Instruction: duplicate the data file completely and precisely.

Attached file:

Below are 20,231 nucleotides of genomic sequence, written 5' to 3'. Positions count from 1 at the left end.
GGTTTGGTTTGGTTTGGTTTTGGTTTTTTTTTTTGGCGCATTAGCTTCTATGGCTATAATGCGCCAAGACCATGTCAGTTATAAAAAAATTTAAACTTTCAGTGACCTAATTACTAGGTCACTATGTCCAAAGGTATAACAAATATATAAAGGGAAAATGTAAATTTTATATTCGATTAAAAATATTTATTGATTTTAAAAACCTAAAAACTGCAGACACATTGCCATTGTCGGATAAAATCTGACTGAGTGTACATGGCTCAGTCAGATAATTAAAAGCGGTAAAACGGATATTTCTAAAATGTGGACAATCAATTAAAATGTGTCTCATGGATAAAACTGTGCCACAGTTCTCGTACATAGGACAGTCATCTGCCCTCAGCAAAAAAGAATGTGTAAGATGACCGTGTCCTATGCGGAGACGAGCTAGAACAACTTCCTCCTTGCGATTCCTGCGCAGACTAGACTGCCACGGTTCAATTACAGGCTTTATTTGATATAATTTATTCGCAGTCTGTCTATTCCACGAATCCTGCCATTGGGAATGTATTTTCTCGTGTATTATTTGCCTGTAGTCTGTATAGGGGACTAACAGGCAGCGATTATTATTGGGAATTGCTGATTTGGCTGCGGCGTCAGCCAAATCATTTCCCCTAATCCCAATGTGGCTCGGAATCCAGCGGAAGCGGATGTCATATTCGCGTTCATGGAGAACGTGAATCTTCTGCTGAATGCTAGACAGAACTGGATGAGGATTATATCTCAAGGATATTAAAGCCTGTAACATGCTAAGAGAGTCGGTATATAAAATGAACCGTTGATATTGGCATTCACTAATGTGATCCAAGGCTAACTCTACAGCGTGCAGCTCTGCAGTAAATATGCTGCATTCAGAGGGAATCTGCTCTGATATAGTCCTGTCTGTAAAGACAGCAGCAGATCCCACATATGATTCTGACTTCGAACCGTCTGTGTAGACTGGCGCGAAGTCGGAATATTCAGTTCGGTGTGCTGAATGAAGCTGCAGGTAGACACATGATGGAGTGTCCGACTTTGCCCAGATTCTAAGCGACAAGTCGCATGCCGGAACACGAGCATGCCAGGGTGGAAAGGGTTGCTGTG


Below are 20,231 nucleotides of genomic sequence, written 5' to 3'. Positions count from 1 at the left end.
GGTTTGGTTTGGTTTGGTTTTGGTTTTTTTTTTTGGCGCATTAGCTTCTATGGCTATAATGCGCCAAGACCATGTCAGTTATAAAAAAATTTAAACTTTCAGTGACCTAATTACTAGGTCACTATGTCCAAAGGTATAACAAATATATAAAGGGAAAATGTAAATTTTATATTCGATTAAAAATATTTATTGATTTTAAAAACCTAAAAACTGCAGACACATTGCCATTGTCGGATAAAATCTGACTGAGTGTACATGGCTCAGTCAGATAATTAAAAGCGGTAAAACGGATATTTCTAAAATGTGGACAATCAATTAAAATGTGTCTCATGGATAAAACTGTGCCACAGTTCTCGTACATAGGACAGTCATCTGCCCTCAGCAAAAAAGAATGTGTAAGATGACCGTGTCCTATGCGGAGACGAGCTAGAACAACTTCCTCCTTGCGATTCCTGCGCAGACTAGACTGCCACGGTTCAATTACAGGCTTTATTTGATATAATTTATTCGCAGTCTGTCTATTCCACGAATCCTGCCATTGGGAATGTATTTTCTCGTGTATTATTTGCCTGTAGTCTGTATAGGGGACTAACAGGCAGCGATTATTATTGGGAATTGCTGATTTGGCTGCGGCGTCAGCCAAATCATTTCCCCTAATCCCAATGTGGCTCGGAATCCAGCGGAAGCGGATGTCATATTCGCGTTCATGGAGAACGTGAATCTTCTGCTGAATGCTAGACAGAACTGGATGAGGATTATATCTCAAGGATATTAAAGCCTGTAACATGCTAAGAGAGTCGGTATATAAAATGAACCGTTGATATTGGCATTCACTAATGTGATCCAAGGCTAACTCTACAGCGTGCAGCTCTGCAGTAAATATGCTGCATTCAGAGGGAATCTGCTCTGATATAGTCCTGTCTGTAAAGACAGCAGCAGATCCCACATATGATTCTGACTTCGAACCGTCTGTGTAGACTGGCGCGAAGTCGGAATATTCAGTTCGGTGTGCTGAATGAAGCTGCAGGTAGACACATGATGGAGTGTCCGACTTTGCCCAGATTCTAAGCGACAAGTCGCATGCCGGAACACGAGCATGCCAGGGTGGAAAGGGTTGCTGTG